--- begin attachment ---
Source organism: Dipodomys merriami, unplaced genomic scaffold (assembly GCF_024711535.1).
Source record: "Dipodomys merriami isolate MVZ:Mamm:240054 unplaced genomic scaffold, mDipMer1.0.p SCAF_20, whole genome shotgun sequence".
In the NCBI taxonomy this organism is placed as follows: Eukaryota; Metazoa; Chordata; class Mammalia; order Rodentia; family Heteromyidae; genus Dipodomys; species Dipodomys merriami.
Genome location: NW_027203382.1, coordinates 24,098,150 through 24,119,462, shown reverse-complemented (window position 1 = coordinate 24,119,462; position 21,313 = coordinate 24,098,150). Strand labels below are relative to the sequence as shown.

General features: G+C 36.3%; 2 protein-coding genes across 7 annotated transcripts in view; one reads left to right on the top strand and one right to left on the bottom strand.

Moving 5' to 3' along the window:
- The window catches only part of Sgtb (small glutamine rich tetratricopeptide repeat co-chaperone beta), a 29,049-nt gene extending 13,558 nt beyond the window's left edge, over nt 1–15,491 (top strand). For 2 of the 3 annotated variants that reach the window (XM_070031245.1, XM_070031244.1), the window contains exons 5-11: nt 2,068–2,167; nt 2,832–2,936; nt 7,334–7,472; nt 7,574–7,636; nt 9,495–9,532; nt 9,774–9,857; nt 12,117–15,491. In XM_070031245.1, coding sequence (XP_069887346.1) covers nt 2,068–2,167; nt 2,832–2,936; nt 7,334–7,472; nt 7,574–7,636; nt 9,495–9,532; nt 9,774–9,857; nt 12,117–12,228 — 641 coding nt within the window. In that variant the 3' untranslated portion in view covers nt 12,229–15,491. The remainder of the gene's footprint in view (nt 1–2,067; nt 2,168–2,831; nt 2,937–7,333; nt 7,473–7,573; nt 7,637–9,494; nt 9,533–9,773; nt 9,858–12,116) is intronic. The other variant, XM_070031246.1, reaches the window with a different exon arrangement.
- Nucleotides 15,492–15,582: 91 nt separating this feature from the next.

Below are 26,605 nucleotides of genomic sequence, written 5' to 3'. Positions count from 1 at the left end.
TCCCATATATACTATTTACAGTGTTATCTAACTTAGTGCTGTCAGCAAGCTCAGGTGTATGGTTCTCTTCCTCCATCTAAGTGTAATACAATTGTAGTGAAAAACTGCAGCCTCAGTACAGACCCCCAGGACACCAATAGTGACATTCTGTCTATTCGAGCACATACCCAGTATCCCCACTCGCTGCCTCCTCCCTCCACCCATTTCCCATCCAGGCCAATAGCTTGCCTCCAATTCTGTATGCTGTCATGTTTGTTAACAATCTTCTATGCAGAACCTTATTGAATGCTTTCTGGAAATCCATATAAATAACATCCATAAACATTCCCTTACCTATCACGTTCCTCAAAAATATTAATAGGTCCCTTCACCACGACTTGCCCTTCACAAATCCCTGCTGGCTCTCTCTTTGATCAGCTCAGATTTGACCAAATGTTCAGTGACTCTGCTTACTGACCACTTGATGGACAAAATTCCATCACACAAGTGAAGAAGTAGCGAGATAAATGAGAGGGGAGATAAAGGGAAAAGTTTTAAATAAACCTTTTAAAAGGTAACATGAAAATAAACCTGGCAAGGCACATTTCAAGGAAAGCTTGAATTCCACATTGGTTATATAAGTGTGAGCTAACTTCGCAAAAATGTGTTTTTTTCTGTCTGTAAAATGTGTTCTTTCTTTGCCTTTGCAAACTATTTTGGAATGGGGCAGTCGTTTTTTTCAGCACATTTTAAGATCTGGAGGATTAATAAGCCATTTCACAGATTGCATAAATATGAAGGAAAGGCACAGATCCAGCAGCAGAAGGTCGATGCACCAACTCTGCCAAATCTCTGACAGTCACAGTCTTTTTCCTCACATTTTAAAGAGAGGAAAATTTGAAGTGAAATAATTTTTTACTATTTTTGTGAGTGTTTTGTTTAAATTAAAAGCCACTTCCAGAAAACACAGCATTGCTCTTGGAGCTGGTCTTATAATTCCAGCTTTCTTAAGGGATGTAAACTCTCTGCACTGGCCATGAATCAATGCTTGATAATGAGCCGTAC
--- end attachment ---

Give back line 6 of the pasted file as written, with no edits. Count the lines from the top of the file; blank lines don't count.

Moving 5' to 3' along the window: